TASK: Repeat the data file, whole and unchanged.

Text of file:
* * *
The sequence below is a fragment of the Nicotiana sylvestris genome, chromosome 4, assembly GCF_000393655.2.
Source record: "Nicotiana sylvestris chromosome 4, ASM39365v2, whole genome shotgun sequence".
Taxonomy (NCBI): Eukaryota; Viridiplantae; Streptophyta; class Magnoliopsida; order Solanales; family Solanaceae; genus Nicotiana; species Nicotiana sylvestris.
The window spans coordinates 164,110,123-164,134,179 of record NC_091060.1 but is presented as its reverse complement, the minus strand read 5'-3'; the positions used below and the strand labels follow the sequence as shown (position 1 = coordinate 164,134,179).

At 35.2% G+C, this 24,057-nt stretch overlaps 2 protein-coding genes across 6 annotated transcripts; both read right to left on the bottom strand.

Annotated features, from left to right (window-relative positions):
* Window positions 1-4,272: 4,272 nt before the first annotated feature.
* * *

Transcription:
The sequence below is a fragment of the Nicotiana sylvestris genome, chromosome 4, assembly GCF_000393655.2.
Source record: "Nicotiana sylvestris chromosome 4, ASM39365v2, whole genome shotgun sequence".
Taxonomy (NCBI): Eukaryota; Viridiplantae; Streptophyta; class Magnoliopsida; order Solanales; family Solanaceae; genus Nicotiana; species Nicotiana sylvestris.
The window spans coordinates 164,110,123-164,134,179 of record NC_091060.1 but is presented as its reverse complement, the minus strand read 5'-3'; the positions used below and the strand labels follow the sequence as shown (position 1 = coordinate 164,134,179).

At 35.2% G+C, this 24,057-nt stretch overlaps 2 protein-coding genes across 6 annotated transcripts; both read right to left on the bottom strand.

Annotated features, from left to right (window-relative positions):
* Window positions 1-4,272: 4,272 nt before the first annotated feature.